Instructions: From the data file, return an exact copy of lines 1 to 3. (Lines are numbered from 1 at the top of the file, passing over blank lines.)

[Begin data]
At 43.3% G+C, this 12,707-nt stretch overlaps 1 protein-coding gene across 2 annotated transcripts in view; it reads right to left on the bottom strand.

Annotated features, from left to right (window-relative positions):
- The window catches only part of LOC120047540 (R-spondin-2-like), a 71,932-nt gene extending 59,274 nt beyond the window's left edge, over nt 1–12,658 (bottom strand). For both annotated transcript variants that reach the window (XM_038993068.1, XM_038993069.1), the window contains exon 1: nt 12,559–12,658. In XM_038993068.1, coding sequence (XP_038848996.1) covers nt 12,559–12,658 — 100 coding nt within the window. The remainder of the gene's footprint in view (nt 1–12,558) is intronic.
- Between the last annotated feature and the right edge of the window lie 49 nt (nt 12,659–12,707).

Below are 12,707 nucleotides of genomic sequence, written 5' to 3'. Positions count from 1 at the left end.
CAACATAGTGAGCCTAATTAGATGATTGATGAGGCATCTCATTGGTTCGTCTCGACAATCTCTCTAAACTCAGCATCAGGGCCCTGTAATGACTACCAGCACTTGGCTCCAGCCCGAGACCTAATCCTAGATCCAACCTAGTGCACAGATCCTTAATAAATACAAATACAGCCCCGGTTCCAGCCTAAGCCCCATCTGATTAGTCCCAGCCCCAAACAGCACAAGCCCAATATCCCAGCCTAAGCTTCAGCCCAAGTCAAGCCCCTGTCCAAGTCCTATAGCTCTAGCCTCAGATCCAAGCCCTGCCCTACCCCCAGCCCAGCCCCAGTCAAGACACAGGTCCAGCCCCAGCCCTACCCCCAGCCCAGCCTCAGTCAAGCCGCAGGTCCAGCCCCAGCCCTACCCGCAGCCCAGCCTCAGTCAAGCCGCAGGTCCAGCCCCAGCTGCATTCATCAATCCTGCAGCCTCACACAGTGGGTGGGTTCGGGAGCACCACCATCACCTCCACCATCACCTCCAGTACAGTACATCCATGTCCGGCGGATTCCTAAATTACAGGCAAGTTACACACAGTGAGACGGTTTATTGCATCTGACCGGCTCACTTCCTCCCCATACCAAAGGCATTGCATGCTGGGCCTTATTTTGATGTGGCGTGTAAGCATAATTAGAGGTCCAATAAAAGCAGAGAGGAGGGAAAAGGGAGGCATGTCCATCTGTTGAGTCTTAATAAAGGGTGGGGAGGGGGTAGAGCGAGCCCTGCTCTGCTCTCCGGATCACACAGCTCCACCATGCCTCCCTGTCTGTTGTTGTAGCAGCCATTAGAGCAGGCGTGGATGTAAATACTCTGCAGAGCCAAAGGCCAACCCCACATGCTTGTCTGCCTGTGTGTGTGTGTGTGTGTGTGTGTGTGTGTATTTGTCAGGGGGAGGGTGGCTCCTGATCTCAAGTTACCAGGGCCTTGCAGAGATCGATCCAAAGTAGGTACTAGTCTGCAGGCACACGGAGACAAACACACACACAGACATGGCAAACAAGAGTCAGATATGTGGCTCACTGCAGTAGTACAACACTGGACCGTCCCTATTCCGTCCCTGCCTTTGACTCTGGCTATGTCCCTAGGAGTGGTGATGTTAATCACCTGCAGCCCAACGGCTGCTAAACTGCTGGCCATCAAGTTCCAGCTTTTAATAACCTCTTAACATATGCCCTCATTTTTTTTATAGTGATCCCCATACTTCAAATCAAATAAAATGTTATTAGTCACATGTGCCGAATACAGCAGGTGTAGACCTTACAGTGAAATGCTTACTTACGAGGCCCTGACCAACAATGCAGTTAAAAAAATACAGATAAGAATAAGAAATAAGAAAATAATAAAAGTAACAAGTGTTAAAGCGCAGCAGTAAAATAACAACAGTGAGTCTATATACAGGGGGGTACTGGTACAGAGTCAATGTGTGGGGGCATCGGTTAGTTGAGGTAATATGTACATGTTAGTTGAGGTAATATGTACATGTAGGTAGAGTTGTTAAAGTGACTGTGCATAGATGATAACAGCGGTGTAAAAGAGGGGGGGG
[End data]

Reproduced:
At 43.3% G+C, this 12,707-nt stretch overlaps 1 protein-coding gene across 2 annotated transcripts in view; it reads right to left on the bottom strand.

Annotated features, from left to right (window-relative positions):
- The window catches only part of LOC120047540 (R-spondin-2-like), a 71,932-nt gene extending 59,274 nt beyond the window's left edge, over nt 1–12,658 (bottom strand). For both annotated transcript variants that reach the window (XM_038993068.1, XM_038993069.1), the window contains exon 1: nt 12,559–12,658. In XM_038993068.1, coding sequence (XP_038848996.1) covers nt 12,559–12,658 — 100 coding nt within the window. The remainder of the gene's footprint in view (nt 1–12,558) is intronic.